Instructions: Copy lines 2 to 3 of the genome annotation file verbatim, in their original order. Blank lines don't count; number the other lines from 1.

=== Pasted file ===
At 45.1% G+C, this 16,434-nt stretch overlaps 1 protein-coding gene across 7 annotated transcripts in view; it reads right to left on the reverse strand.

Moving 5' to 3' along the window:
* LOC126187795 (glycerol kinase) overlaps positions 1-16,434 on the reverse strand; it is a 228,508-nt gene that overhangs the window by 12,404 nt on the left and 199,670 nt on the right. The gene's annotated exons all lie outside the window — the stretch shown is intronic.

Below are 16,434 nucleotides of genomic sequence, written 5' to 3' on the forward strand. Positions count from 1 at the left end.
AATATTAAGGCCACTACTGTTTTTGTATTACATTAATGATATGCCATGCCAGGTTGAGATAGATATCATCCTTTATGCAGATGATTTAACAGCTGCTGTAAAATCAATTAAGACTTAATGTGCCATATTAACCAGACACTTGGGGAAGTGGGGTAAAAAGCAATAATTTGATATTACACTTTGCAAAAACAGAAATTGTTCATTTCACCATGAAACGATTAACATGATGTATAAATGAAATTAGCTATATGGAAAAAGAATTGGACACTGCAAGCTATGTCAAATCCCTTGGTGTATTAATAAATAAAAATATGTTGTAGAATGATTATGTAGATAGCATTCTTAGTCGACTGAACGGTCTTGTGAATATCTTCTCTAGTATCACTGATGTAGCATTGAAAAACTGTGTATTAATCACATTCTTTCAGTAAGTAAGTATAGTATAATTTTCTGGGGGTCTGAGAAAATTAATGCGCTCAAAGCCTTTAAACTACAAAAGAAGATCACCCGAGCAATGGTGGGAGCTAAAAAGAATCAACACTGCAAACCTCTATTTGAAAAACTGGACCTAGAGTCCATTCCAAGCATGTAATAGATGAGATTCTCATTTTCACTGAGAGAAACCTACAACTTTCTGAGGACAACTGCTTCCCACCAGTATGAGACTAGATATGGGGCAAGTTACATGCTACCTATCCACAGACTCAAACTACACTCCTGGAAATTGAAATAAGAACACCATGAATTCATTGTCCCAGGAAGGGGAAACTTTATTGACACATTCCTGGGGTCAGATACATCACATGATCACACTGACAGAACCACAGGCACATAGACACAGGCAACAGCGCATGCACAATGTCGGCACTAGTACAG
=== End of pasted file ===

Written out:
Moving 5' to 3' along the window:
* LOC126187795 (glycerol kinase) overlaps positions 1-16,434 on the reverse strand; it is a 228,508-nt gene that overhangs the window by 12,404 nt on the left and 199,670 nt on the right. The gene's annotated exons all lie outside the window — the stretch shown is intronic.